Yayoi Kusama

Mt. Fuji is the home of my heart

The theme of this piece is Mt. Fuji, the symbol of Japan that was included on the UNESCO World Heritage list. Since ancient times, the graceful mountain has been depicted in numerous ukiyo-e and other works of art. Yayoi Kusama completed this piece in one go after she saw Mt. Fuji up close for the first time and was deeply moved by the sight. The bright red Mt. Fuji adorned with countless eyeballs and polka dots, which are Ms. Kusama's trademarks, looks like magma could burst out at any moment and seems to exude a fierce energy from within.

Yayoi Kusama paints her trademark polka dots in the sky.

© YAYOI KUSAMA

The outline of the mountain drawn with powerful brush strokes conveys the energy of Mt. Fuji.

Countless eyes stare out from the dark clouds in the sky.

The nuanced colors and blurs in the polka dots are recreated as Ms. Kusama's brushwork is faithfully reproduced.

The carver feels Ms. Kusama's brushwork as he faithfully reproduces the lines on a woodblock.

Ink is placed on the carved woodblock and applied with a brush.

Printed individually by hand, each ukiyo-e displays the vivid colors that are blended by the printer and are a unique feature of woodcut prints.

The ukiyo-e is printed on Echizen kizuki hosho washi (a unique kind of Japanese paper) handmade from 100% paper-mulberry fibers by Ichibei Iwano, a living national treasure.

A young carver uses his inventiveness to replicate even the subtle blurs in the brushwork.

An electric iron is used to round the edges of the carved lines to recreate the nuanced colors and blurs in the paint.Tools that did not exist in the Edo Period are also used to extend the range of artistic expression.

In the printing stage, the printer expresses the carver's intent to the fullest extent, demonstrating the excellent teamwork of the artisans.

The printer succeeds in creating the nuanced colors that the carver worked so hard to replicate. This is a display of the great teamwork of the craftsmen of ukiyo-e, which is characterized by the complete division of labor among specialists.

© YAYOI KUSAMA

Yayoi Kusama

Born in Matsumoto City, Nagano Prefecture, in 1929. Created fantastical paintings using polka dots and nets as motifs from around age ten. Moved to the United States at age 28. Established herself as an avant-garde artist by staging happenings in New York City in the latter half of the 1960s. Returned to Japan in 1973. Represented Japan at the 45th Venice Biennale in 1993. Her solo exhibition was the first at the Japan Pavilion that year. More recently, her major solo exhibits have been well received during their international tours of famous art museums.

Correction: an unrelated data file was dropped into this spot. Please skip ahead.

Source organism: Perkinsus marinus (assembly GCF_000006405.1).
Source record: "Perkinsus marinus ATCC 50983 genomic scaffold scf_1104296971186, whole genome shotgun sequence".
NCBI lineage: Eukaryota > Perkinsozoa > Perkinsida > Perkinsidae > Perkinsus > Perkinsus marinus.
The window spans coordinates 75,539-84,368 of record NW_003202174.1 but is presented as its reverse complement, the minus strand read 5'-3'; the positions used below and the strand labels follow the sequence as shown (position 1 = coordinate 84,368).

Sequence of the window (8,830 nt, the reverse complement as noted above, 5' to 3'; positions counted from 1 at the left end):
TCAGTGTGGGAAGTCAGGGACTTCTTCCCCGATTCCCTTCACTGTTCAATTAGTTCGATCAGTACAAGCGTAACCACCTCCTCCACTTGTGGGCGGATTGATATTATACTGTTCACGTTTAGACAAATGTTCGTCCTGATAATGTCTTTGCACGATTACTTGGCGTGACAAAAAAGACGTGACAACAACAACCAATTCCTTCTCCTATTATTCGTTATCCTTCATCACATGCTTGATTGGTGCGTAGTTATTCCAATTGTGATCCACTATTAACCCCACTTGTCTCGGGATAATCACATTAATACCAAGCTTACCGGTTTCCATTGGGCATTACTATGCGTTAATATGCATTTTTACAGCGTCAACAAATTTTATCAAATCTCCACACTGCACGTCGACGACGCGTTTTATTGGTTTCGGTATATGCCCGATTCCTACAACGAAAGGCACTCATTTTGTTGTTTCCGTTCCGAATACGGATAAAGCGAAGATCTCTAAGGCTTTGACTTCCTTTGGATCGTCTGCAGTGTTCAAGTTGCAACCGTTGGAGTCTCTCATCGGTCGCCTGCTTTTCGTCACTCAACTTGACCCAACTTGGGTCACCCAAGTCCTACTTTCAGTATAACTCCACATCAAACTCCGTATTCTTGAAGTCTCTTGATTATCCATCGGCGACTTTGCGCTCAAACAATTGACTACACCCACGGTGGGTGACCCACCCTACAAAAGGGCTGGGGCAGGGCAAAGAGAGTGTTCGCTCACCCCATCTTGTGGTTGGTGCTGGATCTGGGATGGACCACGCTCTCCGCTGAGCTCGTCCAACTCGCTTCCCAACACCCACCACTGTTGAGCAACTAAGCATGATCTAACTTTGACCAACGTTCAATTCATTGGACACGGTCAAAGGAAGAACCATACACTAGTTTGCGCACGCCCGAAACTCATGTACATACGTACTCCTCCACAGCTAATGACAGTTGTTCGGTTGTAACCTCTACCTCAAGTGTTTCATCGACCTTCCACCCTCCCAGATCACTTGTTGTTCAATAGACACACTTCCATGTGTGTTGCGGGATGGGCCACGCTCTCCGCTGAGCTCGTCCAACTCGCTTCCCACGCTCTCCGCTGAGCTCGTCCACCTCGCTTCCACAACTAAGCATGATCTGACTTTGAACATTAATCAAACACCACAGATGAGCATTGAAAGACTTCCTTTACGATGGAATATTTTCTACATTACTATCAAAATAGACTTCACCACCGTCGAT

Print 300,000yen (Tax-exclusive)
Framed 330,000yen (Tax-exclusive)

This work is extremely popular and we expect that the number of the order would be way beyond it's availability.
So we are going to sell it to the individual who is selected in the lottery.

Lottery registration term: 10:00 a.m. March 10th (Friday), 2017 to 5:00 p.m. March 19th (Sunday), 2017 (Japan time)
Lottery registration way:1.By visiting our showroom  2.By email
Lottery registration information:
Please let us know:1.Name 2.Title 3.email address 4.Phone number 5.Address(Country) 6.Title of the work which you would like to purchase
*Only one lottery registration can be accepted for each work.
*We will chose the winners in the lottery on March 21st (Tuesday). Only winners will be contacted by us.

Limited Edition:
120 per Colour
Image Size:
42.0×59.5cm
Frame:
64.5×80.5cm  Original Frame
Weight 2.8kg, Made of wood and acrylic (70% of UV cut)
Technique:
Ukiyo-e Style Woodcut Print
Paper:
Echizen Kizuki Hosho Washi
made by Living National Treasure, Ichibei Iwano
Publication Year:
2017
Supervised:
Yayoi Kusama Studio Inc.
The Adachi Foundation for the Preservation of Woodcut Printing
Produced:
The Adachi Institute of Woodcut Prints
Notes:
Limit 1 print per person